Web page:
African leopard camera trapped in Tsavo East NP, Kenya

Thursday, May 17, 2012posted by Bruce 9:57 PM

‘A Needle in a Haystack’: A Sony S600 catches a leopard eating prey

Sometimes, things happen that are unexplainable and spooky. That goes for the following story. I have just returned from Africa and while on safari, was able to slip two camera traps in the bush (a Sony S600 and W7) at several locations. But the weirdest setup was in Tsavo East National Park in Southern Kenya not far from the infamous ‘Man-eaters of Tsavo’ site.

To get a perspective of how huge this place really is (Tsavo – East and West) is the largest national park in the world at more than 43,000 square kilometers (the size of Wales, Israel and New Jersey). Finding a leopard is like finding the proverbial ‘needle in a haystack’.

Leopard’s prey: A wild cat and a black-backed jackal

One morning as my companion, driver and guide Patrick Mjoroge and I were out on a game drive (as they are known), he spotted two leopard kills hanging in a tree by the side of the road. We stopped and saw a wild cat wedged on top of a jackal in the branches, and both ‘dead as door nails’.

Sony S600/1010/SSII camera trap on the ground at the leopard tree

The big cat for a later meal stashed these two small predators and so we waited for a while but in vain. Then it dawned on me: why not just throw my S600/SSII/1010 on the ground in a hollow piece of dead wood pointed up at the big tree. It was worth a shot! Later that day, we drove by several times but the leopard was no-where to be seen.

A full-size image of the African leopard in a tree eating its prey

The carrion was still there so I decided to let it soak overnight until the next morning thinking the carnivore might come at night to eat its prize. I took a few shots of the hanging dead and the set-up, and we departed quickly not wanting to hang around obviously. The leopard on the ground is extremely fast and I was not sure how close it might be waiting, and we might just turn into dinner.

Bright and early the next morning, we drove directly to the tree and found the two kills gone. A small tree branch had fallen right in front of the cam and I thought I had missed the cat for sure. As I scanned through the images, I could see nothing but a large leg in several frames. A giraffe had almost stepped on the cam before we arrived and I could see its head up close to where the kills had been. I was a bit disappointed.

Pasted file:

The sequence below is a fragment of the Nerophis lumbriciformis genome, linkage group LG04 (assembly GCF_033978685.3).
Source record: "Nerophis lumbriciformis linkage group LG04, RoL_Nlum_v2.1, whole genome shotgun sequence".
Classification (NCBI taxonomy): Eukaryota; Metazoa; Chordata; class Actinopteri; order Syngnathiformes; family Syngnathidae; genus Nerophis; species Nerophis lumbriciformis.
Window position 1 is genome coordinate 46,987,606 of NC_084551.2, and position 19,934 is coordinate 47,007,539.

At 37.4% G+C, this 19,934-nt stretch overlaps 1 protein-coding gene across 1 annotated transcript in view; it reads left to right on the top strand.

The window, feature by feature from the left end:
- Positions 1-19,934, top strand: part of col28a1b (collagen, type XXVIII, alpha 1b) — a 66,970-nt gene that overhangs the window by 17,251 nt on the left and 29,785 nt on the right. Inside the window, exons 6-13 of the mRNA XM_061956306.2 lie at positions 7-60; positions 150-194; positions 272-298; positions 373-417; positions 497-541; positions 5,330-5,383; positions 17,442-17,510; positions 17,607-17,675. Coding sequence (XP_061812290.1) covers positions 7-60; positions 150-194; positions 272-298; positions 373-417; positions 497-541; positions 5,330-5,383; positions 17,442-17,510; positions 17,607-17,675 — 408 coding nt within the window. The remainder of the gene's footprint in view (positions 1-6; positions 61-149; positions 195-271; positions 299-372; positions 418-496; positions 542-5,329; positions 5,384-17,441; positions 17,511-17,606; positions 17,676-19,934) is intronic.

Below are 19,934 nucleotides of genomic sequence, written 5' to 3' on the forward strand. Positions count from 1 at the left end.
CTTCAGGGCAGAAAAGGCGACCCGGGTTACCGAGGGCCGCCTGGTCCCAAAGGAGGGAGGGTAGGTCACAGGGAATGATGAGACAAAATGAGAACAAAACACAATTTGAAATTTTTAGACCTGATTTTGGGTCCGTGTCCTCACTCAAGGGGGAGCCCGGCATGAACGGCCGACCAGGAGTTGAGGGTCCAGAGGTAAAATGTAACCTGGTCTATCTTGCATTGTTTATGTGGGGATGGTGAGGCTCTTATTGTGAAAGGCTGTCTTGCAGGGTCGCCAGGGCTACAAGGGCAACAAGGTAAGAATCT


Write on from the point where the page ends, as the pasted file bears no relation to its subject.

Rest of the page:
Giraffe at the leopard’s tree

Then, I decided to scroll through again and noticed one frame was darker just before the giraffe shots. I zoomed in and almost jumped out of the truck. Low and behold, I saw spots in the crotch of the tree and then saw the leopard’s head looking down towards the cam with the jackal in its mouth. The big cat had visited late in the afternoon and the background sky was nice and blue. I was speechless for a few moments until I could talk again.

Giraffe very close to the S600

I began jumping up and down in the back until Patrick told me to calm down. I showed him the shot and we both began celebrating this remarkable camera trap event. It definitely was worth several rounds of drinks or ‘sundowners’ as they are known in Africa later at the bar in the tented-camp.

Leopard close-up eating the jackal

Weird is an under-statement and the ‘spirits of the wild’ had answered my wishes. I have cropped and enhanced the leopard shot so it can be seen quite clearly. Remarkable is all I can say and the little S600 did a herculean job of catching a ghost!

More set-ups to follow: The S600 also traps hyena, baboon, impala, waterbuck, and the W7 catches elephant plus a bushbaby in a hotel bar getting the largest and one of the smallest mammals found in Africa. It was an amazing trip to the ‘Dark Continent’ as it was known in the old days, and hope everyone enjoys these camera trap photographs.

 



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